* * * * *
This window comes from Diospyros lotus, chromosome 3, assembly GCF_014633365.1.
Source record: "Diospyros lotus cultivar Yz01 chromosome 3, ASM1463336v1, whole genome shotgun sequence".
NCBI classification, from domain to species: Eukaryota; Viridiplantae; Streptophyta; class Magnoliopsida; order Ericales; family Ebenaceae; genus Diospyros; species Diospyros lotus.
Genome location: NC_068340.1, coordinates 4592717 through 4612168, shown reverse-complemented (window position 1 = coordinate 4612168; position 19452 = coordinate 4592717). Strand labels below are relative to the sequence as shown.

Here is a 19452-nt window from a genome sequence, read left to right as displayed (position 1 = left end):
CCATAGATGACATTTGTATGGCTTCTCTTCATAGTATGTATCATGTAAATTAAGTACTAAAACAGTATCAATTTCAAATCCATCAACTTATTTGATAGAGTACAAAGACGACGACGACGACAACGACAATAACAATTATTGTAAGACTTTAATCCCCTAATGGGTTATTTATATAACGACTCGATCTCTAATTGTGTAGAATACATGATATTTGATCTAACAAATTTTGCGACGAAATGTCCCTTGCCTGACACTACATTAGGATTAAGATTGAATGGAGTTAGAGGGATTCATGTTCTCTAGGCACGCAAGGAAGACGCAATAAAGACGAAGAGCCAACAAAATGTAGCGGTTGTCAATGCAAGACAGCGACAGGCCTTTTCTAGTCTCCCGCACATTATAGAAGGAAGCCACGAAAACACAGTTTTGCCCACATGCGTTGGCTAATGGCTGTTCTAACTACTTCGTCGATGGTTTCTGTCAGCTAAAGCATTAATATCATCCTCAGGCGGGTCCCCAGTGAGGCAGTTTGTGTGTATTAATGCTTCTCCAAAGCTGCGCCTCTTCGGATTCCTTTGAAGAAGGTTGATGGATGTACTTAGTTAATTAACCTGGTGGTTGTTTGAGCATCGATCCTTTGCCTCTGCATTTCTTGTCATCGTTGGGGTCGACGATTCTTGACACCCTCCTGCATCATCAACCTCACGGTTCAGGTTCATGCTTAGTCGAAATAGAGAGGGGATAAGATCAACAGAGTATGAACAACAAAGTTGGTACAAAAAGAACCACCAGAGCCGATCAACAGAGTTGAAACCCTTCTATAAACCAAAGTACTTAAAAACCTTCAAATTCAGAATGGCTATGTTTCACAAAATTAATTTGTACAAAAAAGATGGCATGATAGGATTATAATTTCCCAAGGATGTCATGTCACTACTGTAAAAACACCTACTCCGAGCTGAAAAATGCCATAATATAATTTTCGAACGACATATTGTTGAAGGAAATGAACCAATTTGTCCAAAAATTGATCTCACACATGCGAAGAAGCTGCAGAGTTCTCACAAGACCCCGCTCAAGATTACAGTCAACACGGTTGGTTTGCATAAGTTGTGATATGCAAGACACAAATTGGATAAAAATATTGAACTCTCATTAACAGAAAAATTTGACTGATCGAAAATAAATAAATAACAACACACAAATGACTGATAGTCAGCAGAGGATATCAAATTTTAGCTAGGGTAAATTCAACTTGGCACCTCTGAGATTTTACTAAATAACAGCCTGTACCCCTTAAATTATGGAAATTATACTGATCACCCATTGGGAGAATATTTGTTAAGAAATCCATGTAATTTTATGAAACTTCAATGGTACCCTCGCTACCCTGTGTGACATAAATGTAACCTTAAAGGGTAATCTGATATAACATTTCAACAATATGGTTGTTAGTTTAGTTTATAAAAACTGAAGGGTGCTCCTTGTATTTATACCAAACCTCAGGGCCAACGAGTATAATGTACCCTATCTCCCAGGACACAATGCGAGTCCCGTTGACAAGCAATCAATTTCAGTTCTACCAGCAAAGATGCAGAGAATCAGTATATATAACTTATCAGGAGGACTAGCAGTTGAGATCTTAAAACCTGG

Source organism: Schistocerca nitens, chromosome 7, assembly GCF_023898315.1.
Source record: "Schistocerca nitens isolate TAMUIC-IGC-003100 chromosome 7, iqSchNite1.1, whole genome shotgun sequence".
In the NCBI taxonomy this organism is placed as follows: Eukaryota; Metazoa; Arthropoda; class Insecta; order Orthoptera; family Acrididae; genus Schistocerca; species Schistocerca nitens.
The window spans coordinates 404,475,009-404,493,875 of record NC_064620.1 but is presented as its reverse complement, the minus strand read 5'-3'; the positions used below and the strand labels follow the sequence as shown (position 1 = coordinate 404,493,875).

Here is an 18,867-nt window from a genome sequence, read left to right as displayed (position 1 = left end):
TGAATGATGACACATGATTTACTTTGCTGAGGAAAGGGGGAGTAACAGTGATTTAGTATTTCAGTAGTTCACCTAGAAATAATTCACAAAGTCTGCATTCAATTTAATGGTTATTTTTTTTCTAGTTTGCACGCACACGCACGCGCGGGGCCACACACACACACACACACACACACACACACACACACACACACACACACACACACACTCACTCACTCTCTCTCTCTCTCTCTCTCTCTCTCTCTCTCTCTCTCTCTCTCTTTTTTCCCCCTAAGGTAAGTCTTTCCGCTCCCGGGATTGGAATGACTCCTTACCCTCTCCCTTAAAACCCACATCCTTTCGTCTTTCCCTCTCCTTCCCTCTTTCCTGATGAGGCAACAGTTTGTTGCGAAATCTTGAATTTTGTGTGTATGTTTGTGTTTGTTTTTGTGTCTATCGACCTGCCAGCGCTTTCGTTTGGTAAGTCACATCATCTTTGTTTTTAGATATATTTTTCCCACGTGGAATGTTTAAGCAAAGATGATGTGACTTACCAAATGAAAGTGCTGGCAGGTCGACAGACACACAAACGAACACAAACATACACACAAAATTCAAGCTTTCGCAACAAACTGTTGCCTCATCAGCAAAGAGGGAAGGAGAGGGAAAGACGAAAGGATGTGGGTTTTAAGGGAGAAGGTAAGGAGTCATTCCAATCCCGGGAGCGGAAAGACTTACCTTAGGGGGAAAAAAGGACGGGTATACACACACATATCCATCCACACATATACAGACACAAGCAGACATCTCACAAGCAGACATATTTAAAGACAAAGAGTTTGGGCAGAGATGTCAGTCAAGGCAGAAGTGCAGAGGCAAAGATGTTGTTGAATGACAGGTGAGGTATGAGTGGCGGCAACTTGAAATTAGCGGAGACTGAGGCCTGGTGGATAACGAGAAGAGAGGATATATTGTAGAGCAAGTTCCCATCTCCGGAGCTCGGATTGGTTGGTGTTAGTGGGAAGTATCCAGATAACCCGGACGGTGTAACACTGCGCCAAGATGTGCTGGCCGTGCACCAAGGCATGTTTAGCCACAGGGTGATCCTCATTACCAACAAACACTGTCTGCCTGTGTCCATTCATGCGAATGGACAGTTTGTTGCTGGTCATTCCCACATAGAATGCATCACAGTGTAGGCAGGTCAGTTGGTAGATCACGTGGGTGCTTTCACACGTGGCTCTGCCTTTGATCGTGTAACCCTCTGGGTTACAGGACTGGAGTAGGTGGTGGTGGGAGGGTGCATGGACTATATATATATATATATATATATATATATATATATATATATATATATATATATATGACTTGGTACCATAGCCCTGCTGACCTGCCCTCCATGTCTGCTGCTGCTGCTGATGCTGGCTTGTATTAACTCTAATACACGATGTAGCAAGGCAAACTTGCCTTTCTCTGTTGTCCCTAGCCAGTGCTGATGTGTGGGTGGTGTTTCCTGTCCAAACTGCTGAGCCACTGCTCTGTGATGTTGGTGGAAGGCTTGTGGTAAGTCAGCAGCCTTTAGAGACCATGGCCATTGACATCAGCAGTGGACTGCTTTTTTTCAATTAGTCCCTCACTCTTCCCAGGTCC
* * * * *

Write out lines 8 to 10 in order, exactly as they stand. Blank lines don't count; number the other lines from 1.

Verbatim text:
Source record: "Schistocerca nitens isolate TAMUIC-IGC-003100 chromosome 7, iqSchNite1.1, whole genome shotgun sequence".
In the NCBI taxonomy this organism is placed as follows: Eukaryota; Metazoa; Arthropoda; class Insecta; order Orthoptera; family Acrididae; genus Schistocerca; species Schistocerca nitens.
The window spans coordinates 404,475,009-404,493,875 of record NC_064620.1 but is presented as its reverse complement, the minus strand read 5'-3'; the positions used below and the strand labels follow the sequence as shown (position 1 = coordinate 404,493,875).